“In him we have redemption through his blood, the forgiveness of our trespasses, according to the riches of his grace, which he lavished upon us, in all wisdom and insight,” – Ephesians 1:7-8 (ESV)
What is it like to have someone lavish good things on us? ‘Lavish’ is not a word we use enough but it means so much and when used in today’s context, it is a blessing and a promise. It means to pour out, to abound and our promise is that God has already poured and continues pouring out in abundance the riches of His grace. We don’t deserve grace and we can’t earn it. Grace is given to the undeserving by the will and action of God. The term ‘redemption through His blood’ is used here and is an act of paying the required ransom to God for the release of a person from bondage. Christ’s sacrifice on the cross where he bled and died, paid that price for every elect person enslaved by sin. It was Jesus Christ’s gracious action that bought each of us who believe out of the slave market of iniquity. The price of redemption was death. The promise of redemption includes the limitless grace of God, and forgiveness of sin. This promise brings divinely-bestowed spiritual understanding. This is what God has poured out lavishly, beyond our imagination because He loves us.
“For it is all for your sake, so that as grace extends to more and more people it may increase thanksgiving, to the glory of God. So we do not lose heart. Though our outer self is wasting away, our inner self is being renewed day by day.” – 2 Corinthians 4:15-16 (ESV)
It is true that the physical bodies are by nature in a steady decay. There is no miracle or magical method that will arrest what the Apostle Paul calls ‘wasting away.’ That fact does not stop our unending search for renewal; attempting to find ways to slow the physical decline and maintain the vitality of youth. Our verses come in this chapter just after Paul has detailed what he has experienced in his body on account of his effort to bring the gospel and teaching of Jesus Christ to them. All that has happened has been for the sake of those who were served in Paul’s ministry. In other words, when the gospel enters the hearts and lives of an ever-increasing number of people, God’s grace abounds. These are fellow believers who begin to lead unbelievers to Christ. And as a result, all believers now live to please God and express their thanks to him. The effect of physical decay on Paul is that he does not lose heart and we shouldn’t either. We are promised that the eternal part of us which is within our soul and spirit is renewed every day.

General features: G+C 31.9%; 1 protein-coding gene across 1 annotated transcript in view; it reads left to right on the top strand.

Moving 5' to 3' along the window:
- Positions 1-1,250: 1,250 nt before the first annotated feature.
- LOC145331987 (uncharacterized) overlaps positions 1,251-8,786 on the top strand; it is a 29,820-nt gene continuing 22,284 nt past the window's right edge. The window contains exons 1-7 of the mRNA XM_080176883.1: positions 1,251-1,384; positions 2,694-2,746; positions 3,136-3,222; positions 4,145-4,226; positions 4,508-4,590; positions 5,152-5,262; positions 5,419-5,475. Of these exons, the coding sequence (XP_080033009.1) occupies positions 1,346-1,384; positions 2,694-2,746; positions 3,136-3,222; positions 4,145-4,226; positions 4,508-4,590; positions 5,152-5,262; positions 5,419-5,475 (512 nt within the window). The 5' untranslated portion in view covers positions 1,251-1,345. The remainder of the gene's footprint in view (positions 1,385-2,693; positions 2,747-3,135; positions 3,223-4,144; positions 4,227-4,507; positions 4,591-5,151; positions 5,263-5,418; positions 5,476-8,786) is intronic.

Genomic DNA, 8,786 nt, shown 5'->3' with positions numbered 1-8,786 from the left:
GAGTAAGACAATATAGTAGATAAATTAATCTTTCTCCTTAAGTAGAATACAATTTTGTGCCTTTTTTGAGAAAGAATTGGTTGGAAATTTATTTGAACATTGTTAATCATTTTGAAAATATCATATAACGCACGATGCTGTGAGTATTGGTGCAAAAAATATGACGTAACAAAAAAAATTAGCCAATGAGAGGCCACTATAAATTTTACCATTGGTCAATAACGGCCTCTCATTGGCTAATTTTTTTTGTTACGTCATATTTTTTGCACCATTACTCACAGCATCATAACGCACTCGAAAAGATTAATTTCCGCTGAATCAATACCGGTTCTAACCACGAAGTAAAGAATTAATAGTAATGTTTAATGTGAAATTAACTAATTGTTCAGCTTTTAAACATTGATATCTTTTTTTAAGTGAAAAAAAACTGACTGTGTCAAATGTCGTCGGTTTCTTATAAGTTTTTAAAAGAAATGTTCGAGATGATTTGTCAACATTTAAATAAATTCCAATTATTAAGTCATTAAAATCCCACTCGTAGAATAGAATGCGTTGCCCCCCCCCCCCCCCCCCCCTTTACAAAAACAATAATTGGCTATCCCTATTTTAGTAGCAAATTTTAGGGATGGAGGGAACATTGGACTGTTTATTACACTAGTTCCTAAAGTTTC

“I have been crucified with Christ; and it is no longer I who live, but Christ lives in me; and the life which I now live in the flesh I live by faith in the Son of God, who loved me and gave Himself up for me. I do not nullify the grace of God…” Galatians 2:20 (NASB)
The Apostle Paul made this statement, “I do not nullify the grace of God…” in a confrontation with those who wanted to compel new Gentile Christians to follow the Jewish Law. Paul argued that if righteousness and salvation were possible through obeying the law, then Christ died for no purpose. Being ‘good enough’ will never save anyone. We are declared righteous by what Christ did for us on the cross. Once was a young boy who was on a raft in the middle of a deep lake with his father. His father was diving off the raft to move it to shore, on one dive, the boy lost his balance and fell into the water. In a panic he tried to swim up but couldn’t. He was too far under water to reach the surface. As the boy went down a second time his father grabbed his arm and pulled him up and back onto the raft. There was nothing the boy could’ve done in that circumstance to avoid drowning. His salvation depended fully on his father. The boy added nothing – he didn’t nullify what his father’s did. That is the same with the grace from God that saves us.
“Therefore, having been justified by faith, we have peace with God through our Lord Jesus Christ, through whom also we have obtained our introduction by faith into this grace in which we stand; and we exult in hope of the glory of God.” – Romans 5:1-2 (NASB)